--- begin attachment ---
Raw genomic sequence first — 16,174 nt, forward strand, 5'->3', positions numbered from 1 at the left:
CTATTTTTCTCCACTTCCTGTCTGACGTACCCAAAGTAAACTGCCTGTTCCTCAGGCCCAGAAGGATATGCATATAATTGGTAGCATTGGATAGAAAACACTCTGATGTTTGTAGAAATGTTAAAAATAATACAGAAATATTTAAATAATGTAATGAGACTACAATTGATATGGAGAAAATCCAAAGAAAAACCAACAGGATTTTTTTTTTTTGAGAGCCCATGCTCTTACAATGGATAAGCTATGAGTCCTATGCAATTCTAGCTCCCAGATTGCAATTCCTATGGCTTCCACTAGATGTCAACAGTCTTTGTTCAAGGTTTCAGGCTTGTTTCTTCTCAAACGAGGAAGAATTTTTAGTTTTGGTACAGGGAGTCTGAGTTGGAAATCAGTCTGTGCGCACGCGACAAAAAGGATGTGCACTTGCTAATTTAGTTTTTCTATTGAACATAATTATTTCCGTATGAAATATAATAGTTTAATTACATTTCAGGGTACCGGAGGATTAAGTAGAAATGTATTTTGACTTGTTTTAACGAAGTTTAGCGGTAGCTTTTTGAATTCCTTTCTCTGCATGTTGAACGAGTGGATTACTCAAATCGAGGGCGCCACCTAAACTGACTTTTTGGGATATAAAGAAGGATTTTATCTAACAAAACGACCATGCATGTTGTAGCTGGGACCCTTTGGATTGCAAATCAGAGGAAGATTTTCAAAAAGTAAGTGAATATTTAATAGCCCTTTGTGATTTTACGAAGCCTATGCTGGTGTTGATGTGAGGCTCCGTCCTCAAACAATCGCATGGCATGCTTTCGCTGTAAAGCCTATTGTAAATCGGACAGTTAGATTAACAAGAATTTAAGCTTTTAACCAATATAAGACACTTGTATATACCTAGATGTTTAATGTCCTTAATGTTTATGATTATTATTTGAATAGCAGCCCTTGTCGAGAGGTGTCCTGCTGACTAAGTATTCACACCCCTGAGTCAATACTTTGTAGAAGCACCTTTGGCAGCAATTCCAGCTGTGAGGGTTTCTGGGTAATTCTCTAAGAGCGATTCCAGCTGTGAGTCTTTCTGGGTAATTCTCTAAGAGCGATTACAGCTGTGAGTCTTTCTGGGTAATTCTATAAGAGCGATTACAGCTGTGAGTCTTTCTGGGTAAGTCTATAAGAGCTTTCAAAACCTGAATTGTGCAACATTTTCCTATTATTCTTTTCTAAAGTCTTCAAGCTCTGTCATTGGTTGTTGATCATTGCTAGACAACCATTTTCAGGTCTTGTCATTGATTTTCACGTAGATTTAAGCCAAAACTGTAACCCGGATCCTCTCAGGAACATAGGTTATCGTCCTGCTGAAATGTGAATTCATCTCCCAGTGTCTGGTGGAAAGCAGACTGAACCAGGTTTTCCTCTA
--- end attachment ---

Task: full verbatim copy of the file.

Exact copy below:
Raw genomic sequence first — 16,174 nt, forward strand, 5'->3', positions numbered from 1 at the left:
CTATTTTTCTCCACTTCCTGTCTGACGTACCCAAAGTAAACTGCCTGTTCCTCAGGCCCAGAAGGATATGCATATAATTGGTAGCATTGGATAGAAAACACTCTGATGTTTGTAGAAATGTTAAAAATAATACAGAAATATTTAAATAATGTAATGAGACTACAATTGATATGGAGAAAATCCAAAGAAAAACCAACAGGATTTTTTTTTTTTGAGAGCCCATGCTCTTACAATGGATAAGCTATGAGTCCTATGCAATTCTAGCTCCCAGATTGCAATTCCTATGGCTTCCACTAGATGTCAACAGTCTTTGTTCAAGGTTTCAGGCTTGTTTCTTCTCAAACGAGGAAGAATTTTTAGTTTTGGTACAGGGAGTCTGAGTTGGAAATCAGTCTGTGCGCACGCGACAAAAAGGATGTGCACTTGCTAATTTAGTTTTTCTATTGAACATAATTATTTCCGTATGAAATATAATAGTTTAATTACATTTCAGGGTACCGGAGGATTAAGTAGAAATGTATTTTGACTTGTTTTAACGAAGTTTAGCGGTAGCTTTTTGAATTCCTTTCTCTGCATGTTGAACGAGTGGATTACTCAAATCGAGGGCGCCACCTAAACTGACTTTTTGGGATATAAAGAAGGATTTTATCTAACAAAACGACCATGCATGTTGTAGCTGGGACCCTTTGGATTGCAAATCAGAGGAAGATTTTCAAAAAGTAAGTGAATATTTAATAGCCCTTTGTGATTTTACGAAGCCTATGCTGGTGTTGATGTGAGGCTCCGTCCTCAAACAATCGCATGGCATGCTTTCGCTGTAAAGCCTATTGTAAATCGGACAGTTAGATTAACAAGAATTTAAGCTTTTAACCAATATAAGACACTTGTATATACCTAGATGTTTAATGTCCTTAATGTTTATGATTATTATTTGAATAGCAGCCCTTGTCGAGAGGTGTCCTGCTGACTAAGTATTCACACCCCTGAGTCAATACTTTGTAGAAGCACCTTTGGCAGCAATTCCAGCTGTGAGGGTTTCTGGGTAATTCTCTAAGAGCGATTCCAGCTGTGAGTCTTTCTGGGTAATTCTCTAAGAGCGATTACAGCTGTGAGTCTTTCTGGGTAATTCTATAAGAGCGATTACAGCTGTGAGTCTTTCTGGGTAAGTCTATAAGAGCTTTCAAAACCTGAATTGTGCAACATTTTCCTATTATTCTTTTCTAAAGTCTTCAAGCTCTGTCATTGGTTGTTGATCATTGCTAGACAACCATTTTCAGGTCTTGTCATTGATTTTCACGTAGATTTAAGCCAAAACTGTAACCCGGATCCTCTCAGGAACATAGGTTATCGTCCTGCTGAAATGTGAATTCATCTCCCAGTGTCTGGTGGAAAGCAGACTGAACCAGGTTTTCCTCTA